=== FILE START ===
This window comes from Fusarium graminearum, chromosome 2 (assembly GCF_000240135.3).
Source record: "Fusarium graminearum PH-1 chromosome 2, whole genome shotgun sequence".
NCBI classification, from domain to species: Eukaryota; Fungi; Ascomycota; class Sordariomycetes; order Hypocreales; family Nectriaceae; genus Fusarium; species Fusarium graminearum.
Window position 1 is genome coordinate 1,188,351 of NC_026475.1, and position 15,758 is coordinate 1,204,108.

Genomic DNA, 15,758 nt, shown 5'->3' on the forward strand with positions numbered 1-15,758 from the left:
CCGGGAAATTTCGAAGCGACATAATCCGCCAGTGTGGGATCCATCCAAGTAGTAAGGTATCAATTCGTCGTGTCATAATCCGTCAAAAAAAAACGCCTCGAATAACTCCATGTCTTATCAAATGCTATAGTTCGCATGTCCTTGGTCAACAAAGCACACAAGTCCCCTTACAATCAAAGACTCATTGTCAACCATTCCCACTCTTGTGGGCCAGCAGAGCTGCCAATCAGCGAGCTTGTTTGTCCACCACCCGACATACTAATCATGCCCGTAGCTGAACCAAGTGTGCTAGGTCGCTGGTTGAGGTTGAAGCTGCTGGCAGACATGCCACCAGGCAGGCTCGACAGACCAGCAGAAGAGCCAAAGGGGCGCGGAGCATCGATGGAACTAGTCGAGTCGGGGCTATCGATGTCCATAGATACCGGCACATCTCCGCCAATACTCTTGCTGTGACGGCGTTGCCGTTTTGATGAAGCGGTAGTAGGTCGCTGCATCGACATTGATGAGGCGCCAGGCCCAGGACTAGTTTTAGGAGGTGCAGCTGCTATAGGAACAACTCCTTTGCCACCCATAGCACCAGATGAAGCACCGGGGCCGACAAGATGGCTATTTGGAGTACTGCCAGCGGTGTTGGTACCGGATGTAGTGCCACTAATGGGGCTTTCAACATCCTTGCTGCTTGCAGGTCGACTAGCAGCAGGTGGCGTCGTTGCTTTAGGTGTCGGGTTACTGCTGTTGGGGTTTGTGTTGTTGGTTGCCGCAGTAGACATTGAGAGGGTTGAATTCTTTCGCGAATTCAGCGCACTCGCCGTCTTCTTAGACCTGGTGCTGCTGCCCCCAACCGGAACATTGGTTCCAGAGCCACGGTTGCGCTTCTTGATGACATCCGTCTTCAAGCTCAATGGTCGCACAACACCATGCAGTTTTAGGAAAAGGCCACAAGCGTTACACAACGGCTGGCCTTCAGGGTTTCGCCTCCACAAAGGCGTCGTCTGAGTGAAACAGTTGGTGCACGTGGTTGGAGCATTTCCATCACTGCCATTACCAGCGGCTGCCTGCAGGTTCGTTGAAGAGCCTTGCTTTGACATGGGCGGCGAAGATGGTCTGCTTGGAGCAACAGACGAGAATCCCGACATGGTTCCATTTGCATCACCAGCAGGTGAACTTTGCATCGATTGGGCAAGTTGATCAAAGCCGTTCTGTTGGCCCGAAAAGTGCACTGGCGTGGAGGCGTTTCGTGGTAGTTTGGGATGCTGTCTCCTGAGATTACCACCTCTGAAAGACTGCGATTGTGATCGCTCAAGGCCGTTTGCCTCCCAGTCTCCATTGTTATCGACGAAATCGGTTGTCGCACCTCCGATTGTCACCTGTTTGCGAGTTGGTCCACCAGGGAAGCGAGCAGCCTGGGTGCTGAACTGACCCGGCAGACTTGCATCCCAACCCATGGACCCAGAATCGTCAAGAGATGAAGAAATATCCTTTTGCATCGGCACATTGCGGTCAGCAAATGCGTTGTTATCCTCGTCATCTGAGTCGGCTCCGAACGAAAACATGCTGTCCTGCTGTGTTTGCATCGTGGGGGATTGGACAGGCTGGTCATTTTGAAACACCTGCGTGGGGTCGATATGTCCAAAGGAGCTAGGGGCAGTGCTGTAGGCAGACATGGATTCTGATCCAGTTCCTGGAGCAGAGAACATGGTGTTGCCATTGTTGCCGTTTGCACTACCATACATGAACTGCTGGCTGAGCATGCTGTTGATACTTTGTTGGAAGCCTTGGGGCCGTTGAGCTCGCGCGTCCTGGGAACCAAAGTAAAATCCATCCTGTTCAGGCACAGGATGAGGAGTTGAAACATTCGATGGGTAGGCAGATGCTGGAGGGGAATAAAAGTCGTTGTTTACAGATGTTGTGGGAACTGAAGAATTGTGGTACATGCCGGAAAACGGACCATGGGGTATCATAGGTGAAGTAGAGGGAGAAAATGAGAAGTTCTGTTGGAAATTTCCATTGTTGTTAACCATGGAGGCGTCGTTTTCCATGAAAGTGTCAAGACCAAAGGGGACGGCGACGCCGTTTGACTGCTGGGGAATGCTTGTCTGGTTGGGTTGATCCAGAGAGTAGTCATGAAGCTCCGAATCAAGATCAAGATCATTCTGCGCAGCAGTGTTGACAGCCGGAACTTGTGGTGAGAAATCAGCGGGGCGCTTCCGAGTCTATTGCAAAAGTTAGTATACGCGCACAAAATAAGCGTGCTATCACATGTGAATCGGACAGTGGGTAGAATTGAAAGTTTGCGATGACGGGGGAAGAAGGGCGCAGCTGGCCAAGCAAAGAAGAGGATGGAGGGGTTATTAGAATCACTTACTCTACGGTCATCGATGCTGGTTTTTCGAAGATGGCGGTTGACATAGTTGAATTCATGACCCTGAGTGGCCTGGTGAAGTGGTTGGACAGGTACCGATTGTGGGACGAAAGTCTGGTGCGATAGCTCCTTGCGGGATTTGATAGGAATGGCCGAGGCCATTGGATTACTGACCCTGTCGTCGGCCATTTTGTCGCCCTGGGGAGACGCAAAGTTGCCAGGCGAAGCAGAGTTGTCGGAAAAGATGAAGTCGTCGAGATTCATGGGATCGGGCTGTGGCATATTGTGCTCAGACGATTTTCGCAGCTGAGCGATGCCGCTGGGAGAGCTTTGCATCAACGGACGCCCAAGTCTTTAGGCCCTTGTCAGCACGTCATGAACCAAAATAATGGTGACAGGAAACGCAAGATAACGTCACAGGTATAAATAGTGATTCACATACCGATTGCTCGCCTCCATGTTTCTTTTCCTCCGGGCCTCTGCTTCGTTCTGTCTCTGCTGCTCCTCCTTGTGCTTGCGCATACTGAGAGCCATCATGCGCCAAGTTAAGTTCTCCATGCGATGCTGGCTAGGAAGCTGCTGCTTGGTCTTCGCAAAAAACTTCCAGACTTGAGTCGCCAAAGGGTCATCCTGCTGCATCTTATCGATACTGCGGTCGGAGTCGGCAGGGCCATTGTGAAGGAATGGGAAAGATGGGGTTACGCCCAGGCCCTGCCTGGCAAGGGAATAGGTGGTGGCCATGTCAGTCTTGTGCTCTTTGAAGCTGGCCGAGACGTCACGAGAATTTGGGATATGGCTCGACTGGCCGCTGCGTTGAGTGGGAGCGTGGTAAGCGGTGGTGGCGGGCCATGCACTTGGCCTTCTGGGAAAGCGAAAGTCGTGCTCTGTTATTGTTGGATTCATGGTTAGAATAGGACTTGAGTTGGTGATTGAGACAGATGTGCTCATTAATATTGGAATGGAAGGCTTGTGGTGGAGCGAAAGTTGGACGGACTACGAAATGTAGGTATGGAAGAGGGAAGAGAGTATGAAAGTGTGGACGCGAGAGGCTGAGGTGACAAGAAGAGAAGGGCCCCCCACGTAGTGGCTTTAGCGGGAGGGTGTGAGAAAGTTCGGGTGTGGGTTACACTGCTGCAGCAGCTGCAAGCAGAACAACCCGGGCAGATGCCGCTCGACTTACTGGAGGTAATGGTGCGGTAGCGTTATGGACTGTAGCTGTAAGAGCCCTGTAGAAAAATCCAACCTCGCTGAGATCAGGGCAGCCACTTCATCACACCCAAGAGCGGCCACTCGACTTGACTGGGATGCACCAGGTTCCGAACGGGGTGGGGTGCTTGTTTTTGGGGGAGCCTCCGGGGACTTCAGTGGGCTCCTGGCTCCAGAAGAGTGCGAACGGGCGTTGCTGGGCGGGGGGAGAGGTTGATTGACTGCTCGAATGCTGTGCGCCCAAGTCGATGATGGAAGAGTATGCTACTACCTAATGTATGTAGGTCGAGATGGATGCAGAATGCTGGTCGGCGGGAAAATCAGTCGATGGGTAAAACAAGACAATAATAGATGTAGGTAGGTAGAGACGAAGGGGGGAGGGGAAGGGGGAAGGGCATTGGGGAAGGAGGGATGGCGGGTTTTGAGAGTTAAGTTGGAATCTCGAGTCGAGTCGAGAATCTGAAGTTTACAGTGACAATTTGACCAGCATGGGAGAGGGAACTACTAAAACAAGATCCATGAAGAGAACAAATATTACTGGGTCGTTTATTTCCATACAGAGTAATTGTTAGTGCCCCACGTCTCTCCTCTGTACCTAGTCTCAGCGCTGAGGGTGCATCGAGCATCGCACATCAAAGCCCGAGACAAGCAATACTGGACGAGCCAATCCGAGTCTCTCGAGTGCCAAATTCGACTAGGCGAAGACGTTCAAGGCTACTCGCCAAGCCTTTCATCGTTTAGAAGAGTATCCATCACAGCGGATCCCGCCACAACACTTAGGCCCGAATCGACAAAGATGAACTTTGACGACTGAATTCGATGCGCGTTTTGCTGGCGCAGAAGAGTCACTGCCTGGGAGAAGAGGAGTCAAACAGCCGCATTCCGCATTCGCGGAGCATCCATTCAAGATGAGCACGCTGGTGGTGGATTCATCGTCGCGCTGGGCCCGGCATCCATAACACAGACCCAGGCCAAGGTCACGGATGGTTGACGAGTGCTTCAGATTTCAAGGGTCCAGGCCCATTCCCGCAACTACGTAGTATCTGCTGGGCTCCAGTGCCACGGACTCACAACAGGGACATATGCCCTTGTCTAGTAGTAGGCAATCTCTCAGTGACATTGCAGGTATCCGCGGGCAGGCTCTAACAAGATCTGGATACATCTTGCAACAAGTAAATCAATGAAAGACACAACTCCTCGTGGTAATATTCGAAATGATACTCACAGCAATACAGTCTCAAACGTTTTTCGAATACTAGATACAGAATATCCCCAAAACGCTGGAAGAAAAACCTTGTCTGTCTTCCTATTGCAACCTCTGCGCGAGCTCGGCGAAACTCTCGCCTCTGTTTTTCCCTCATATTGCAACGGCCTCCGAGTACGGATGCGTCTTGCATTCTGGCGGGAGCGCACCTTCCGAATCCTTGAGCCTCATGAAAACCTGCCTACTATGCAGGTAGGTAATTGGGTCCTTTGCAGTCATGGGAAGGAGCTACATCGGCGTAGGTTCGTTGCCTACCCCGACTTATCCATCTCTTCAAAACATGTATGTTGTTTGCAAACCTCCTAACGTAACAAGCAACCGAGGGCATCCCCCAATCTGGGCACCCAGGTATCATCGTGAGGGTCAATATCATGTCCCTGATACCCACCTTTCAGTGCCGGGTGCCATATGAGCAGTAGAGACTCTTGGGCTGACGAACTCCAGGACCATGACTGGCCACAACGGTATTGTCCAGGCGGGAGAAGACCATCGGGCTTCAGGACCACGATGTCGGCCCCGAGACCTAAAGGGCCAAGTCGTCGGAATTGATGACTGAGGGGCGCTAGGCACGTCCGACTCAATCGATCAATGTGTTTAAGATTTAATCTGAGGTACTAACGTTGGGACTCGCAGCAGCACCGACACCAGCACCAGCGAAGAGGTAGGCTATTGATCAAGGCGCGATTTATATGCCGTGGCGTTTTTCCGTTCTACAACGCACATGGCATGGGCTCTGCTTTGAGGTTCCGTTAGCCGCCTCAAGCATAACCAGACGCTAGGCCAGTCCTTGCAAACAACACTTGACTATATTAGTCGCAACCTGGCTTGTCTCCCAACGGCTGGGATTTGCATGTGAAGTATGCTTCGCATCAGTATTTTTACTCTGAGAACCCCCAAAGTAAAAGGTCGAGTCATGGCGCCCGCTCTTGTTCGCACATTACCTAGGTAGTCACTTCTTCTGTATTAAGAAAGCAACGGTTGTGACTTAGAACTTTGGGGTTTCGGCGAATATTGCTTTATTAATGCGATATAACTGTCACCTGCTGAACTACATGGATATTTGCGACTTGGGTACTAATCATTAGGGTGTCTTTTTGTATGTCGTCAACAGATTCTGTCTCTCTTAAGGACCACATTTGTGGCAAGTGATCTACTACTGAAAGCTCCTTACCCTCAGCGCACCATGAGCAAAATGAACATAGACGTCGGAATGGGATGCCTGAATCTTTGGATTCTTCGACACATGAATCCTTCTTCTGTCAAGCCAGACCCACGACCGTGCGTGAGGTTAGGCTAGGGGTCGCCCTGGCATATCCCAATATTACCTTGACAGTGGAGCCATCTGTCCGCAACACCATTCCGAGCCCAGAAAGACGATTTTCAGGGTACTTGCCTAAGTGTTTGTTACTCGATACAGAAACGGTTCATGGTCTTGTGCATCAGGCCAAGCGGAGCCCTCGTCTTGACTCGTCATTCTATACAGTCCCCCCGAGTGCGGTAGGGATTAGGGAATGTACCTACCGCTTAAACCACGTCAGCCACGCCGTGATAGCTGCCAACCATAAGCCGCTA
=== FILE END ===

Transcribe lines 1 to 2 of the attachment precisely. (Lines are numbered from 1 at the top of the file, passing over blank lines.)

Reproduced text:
This window comes from Fusarium graminearum, chromosome 2 (assembly GCF_000240135.3).
Source record: "Fusarium graminearum PH-1 chromosome 2, whole genome shotgun sequence".